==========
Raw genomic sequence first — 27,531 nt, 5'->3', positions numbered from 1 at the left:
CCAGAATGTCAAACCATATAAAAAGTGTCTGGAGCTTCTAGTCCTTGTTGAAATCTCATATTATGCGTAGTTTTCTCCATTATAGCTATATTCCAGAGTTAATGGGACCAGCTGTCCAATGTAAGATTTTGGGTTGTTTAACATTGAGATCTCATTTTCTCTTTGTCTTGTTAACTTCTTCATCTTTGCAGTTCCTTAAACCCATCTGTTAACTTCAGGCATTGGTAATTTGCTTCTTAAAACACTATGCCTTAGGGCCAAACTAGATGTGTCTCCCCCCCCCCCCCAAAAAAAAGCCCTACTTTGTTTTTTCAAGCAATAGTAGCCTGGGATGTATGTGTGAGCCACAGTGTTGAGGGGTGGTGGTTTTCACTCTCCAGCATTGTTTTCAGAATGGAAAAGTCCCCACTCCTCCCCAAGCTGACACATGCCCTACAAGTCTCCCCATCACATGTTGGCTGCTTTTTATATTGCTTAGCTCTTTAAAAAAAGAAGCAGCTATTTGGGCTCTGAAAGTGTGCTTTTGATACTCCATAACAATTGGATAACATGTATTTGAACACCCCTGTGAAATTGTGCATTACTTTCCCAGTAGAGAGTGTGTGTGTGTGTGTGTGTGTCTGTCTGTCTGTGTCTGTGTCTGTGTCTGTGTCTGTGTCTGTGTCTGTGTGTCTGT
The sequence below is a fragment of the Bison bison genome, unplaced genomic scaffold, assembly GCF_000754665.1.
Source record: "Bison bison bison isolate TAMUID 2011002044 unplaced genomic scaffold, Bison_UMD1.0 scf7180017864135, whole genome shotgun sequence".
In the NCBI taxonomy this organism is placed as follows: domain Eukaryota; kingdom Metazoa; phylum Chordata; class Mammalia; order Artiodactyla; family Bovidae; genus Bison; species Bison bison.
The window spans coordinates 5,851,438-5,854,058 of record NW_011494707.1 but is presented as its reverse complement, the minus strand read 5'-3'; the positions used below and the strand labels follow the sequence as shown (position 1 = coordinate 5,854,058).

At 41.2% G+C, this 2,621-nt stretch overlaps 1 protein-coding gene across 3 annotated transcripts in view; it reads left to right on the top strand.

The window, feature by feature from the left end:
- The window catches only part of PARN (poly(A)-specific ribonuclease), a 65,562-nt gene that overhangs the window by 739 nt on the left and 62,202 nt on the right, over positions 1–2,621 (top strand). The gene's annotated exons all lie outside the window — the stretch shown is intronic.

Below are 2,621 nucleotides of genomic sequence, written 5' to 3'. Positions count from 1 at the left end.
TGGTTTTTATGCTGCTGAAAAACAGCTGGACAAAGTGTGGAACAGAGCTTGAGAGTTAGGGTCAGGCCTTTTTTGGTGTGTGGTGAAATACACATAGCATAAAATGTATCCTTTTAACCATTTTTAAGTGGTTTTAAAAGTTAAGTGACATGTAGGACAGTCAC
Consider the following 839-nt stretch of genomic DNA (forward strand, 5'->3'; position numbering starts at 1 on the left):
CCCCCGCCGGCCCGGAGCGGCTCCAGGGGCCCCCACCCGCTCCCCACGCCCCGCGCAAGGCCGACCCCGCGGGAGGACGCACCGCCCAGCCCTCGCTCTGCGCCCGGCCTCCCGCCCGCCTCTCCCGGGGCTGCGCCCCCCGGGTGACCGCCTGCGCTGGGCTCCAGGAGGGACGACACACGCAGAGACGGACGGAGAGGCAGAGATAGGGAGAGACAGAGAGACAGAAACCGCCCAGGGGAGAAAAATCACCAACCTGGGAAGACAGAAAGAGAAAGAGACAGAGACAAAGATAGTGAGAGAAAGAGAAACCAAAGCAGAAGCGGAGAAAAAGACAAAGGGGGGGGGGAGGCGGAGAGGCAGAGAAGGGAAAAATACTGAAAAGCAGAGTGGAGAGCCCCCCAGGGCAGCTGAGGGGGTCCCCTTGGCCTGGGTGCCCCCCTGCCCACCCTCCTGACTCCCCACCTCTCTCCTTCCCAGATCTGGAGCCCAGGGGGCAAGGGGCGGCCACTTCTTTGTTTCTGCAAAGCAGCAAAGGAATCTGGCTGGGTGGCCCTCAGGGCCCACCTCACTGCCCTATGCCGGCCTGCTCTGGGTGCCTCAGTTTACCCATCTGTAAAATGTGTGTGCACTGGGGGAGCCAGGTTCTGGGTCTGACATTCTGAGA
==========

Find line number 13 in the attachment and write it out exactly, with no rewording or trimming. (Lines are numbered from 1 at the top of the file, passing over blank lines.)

CCCCCGCCGGCCCGGAGCGGCTCCAGGGGCCCCCACCCGCTCCCCACGCCCCGCGCAAGGCCGACCCCGCGGGAGGACGCACCGCCCAGCCCTCGCTCTGCGCCCGGCCTCCCGCCCGCCTCTCCCGGGGCTGCGCCCCCCGGGTGACCGCCTGCGCTGGGCTCCAGGAGGGACGACACACGCAGAGACGGACGGAGAGGCAGAGATAGGGAGAGACAGAGAGACAGAAACCGCCCAGGGGAGAAAAATCACCAACCTGGGAAGACAGAAAGAGAAAGAGACAGAGACAAAGATAGTGAGAGAAAGAGAAACCAAAGCAGAAGCGGAGAAAAAGACAAAGGGGGGGGGGAGGCGGAGAGGCAGAGAAGGGAAAAATACTGAAAAGCAGAGTGGAGAGCCCCCCAGGGCAGCTGAGGGGGTCCCCTTGGCCTGGGTGCCCCCCTGCCCACCCTCCTGACTCCCCACCTCTCTCCTTCCCAGATCTGGAGCCCAGGGGGCAAGGGGCGGCCACTTCTTTGTTTCTGCAAAGCAGCAAAGGAATCTGGCTGGGTGGCCCTCAGGGCCCACCTCACTGCCCTATGCCGGCCTGCTCTGGGTGCCTCAGTTTACCCATCTGTAAAATGTGTGTGCACTGGGGGAGCCAGGTTCTGGGTCTGACATTCTGAGA